Tennessee taxpayers deserve to know where our money is going
BY RON SHULTIS
Have you ever received a bill you weren’t expecting? Maybe it was a doctor’s visit your insurance didn’t cover, or you forgot to cancel a subscription and the $100 renewal fee hit your checking account. Or maybe it was an unexpected expense like your car battery dying, and there goes $200. If you’re anything like me, you’re left shocked and frustrated. It always seems like as soon as you put that extra money into your savings account you’ve got to pull it right out for something else.
Well, Tennessee taxpayers, don’t say we didn’t warn you when this bill rears its ugly head. Earlier this week the Tennessee Department of Revenue released a report detailing how much the state gave out in tax credits in 2019. This is only the third year we have ever had access to this information, as the report was mandated by law back in 2017.
In turns out that in 2019 alone, the state gave out over $201 million in tax credits to various businesses and corporations. Additionally, the report showed how last year’s report detailing 2018 understated the amount given in tax credits by nearly $45 million.
If you can believe it, that is not even the worst part. What is worse is the balance of tax credits that have been awarded but not claimed. According to the Department of Revenue, the state has a jaw-dropping outstanding balance over $937 million that have been awarded to companies that haven’t been claimed yet. This is a staggering debt that could be a black cloud over the state’s finances. In all likelihood, these companies with unclaimed credits are waiting to claim these when the economy slows down or when we’re faced with the next recession. If this nearly one billion dollar debt comes due when the state government is already facing lower revenues due to a recession, it could mean large tax hikes for people like you and me to balance the budget.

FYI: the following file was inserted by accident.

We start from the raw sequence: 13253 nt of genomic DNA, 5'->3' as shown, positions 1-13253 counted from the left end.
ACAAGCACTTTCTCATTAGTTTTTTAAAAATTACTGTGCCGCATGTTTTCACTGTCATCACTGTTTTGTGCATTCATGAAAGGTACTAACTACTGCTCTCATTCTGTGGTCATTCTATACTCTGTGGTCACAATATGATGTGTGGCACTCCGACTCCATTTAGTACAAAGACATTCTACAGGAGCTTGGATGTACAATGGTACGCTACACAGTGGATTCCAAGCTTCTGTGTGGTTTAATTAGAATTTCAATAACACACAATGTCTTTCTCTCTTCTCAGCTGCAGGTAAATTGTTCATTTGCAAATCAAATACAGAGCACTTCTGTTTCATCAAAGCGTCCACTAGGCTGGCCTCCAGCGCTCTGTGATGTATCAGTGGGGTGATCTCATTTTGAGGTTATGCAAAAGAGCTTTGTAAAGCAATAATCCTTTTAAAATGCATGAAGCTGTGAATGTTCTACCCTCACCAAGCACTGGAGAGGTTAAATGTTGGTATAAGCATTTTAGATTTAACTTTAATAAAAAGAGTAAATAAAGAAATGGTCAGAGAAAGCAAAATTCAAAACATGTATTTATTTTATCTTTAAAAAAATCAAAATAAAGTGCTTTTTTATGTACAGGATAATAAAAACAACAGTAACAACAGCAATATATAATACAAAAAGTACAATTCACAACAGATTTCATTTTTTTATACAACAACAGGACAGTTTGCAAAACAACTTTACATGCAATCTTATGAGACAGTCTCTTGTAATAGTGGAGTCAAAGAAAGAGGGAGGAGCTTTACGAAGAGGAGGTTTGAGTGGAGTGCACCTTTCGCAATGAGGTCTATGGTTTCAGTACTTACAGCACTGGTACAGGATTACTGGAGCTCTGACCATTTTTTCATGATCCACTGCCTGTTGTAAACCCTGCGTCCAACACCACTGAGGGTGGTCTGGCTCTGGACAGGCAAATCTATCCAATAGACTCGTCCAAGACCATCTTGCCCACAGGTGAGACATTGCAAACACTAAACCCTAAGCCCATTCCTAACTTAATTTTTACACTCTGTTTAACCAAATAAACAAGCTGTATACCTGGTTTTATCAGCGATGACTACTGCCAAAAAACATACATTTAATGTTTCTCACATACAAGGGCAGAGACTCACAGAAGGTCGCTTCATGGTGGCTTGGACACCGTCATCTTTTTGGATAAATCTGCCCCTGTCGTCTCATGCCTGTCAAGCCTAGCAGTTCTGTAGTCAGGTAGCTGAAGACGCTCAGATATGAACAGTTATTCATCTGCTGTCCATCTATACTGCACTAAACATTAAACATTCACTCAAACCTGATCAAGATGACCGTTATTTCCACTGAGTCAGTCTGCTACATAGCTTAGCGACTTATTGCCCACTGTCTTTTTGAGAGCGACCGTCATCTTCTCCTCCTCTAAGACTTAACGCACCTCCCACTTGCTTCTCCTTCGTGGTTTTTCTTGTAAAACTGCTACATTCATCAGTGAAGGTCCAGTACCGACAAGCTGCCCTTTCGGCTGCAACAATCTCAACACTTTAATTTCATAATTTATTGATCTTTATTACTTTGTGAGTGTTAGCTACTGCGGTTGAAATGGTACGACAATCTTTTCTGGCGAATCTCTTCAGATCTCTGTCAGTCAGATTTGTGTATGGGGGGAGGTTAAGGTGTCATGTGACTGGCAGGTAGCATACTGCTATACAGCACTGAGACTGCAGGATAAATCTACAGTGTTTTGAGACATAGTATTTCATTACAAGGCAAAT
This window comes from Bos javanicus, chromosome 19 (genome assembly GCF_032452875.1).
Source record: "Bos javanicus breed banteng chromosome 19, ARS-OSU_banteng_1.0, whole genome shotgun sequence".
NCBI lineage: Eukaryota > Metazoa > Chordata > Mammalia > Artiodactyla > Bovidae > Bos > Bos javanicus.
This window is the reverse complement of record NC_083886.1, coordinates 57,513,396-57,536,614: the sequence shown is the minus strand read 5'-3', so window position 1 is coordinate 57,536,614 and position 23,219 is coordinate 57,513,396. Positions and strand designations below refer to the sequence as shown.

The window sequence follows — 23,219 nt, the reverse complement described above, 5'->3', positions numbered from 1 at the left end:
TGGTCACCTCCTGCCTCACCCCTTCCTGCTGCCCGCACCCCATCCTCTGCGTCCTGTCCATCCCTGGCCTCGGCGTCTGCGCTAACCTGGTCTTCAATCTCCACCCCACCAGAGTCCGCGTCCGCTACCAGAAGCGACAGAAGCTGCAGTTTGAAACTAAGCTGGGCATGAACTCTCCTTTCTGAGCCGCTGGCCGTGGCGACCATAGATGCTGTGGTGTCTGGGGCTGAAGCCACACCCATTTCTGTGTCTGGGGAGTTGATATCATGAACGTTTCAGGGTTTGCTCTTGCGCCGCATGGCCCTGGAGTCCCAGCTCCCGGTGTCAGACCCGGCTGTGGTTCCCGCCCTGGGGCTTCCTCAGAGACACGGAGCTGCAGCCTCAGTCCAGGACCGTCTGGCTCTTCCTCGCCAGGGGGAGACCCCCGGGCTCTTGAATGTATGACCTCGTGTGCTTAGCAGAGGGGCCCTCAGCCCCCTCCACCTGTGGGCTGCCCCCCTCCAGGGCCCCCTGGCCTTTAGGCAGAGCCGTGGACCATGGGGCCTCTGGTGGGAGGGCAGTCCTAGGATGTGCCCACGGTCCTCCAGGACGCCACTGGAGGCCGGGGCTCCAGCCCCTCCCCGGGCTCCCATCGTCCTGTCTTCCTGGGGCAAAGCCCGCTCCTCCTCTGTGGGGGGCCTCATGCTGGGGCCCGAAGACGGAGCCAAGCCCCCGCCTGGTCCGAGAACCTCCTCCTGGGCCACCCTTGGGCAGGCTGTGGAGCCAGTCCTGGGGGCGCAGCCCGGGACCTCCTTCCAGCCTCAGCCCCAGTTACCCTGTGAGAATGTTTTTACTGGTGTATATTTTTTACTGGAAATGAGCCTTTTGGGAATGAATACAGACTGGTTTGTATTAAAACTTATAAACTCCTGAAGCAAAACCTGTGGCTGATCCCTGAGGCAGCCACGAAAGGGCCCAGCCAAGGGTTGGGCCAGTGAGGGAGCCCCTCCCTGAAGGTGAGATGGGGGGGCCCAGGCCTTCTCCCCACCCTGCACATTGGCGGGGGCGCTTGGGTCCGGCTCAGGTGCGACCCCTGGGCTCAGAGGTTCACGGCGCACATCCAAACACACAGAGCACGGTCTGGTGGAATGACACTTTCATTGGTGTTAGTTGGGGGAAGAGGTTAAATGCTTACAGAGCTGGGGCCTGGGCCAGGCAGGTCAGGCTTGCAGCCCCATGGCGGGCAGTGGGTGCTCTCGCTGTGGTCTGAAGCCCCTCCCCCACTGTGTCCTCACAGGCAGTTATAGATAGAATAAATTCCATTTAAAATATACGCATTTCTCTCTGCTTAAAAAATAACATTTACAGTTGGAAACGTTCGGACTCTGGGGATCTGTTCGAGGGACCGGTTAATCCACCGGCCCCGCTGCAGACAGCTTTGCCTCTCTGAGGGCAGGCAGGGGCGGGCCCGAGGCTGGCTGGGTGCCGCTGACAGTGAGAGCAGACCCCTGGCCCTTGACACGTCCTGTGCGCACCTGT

When we talk about such large expenditures of public money, taxpayers deserve the right to know who is receiving this money and if these companies are being held accountable. Yet, we can’t even do that, as tax credits—unlike other forms of corporate welfare like cash grants—are not publicly disclosed. Chances are there isn’t another expenditure in the state’s budget of over $200 million where we have no idea who it went to or how it was spent. It is this lack of transparency that leads to a near billion-dollar liability in the first place.
Tennessee taxpayers deserve to know where their money is going. Especially during the next recession, when things are tight for all of us. We all know the public sure isn’t getting tax credits and are potentially asked to pay more. Meanwhile, big corporations get to cash in their line of credit of taxpayer dollars, which sadly, is never a shocker.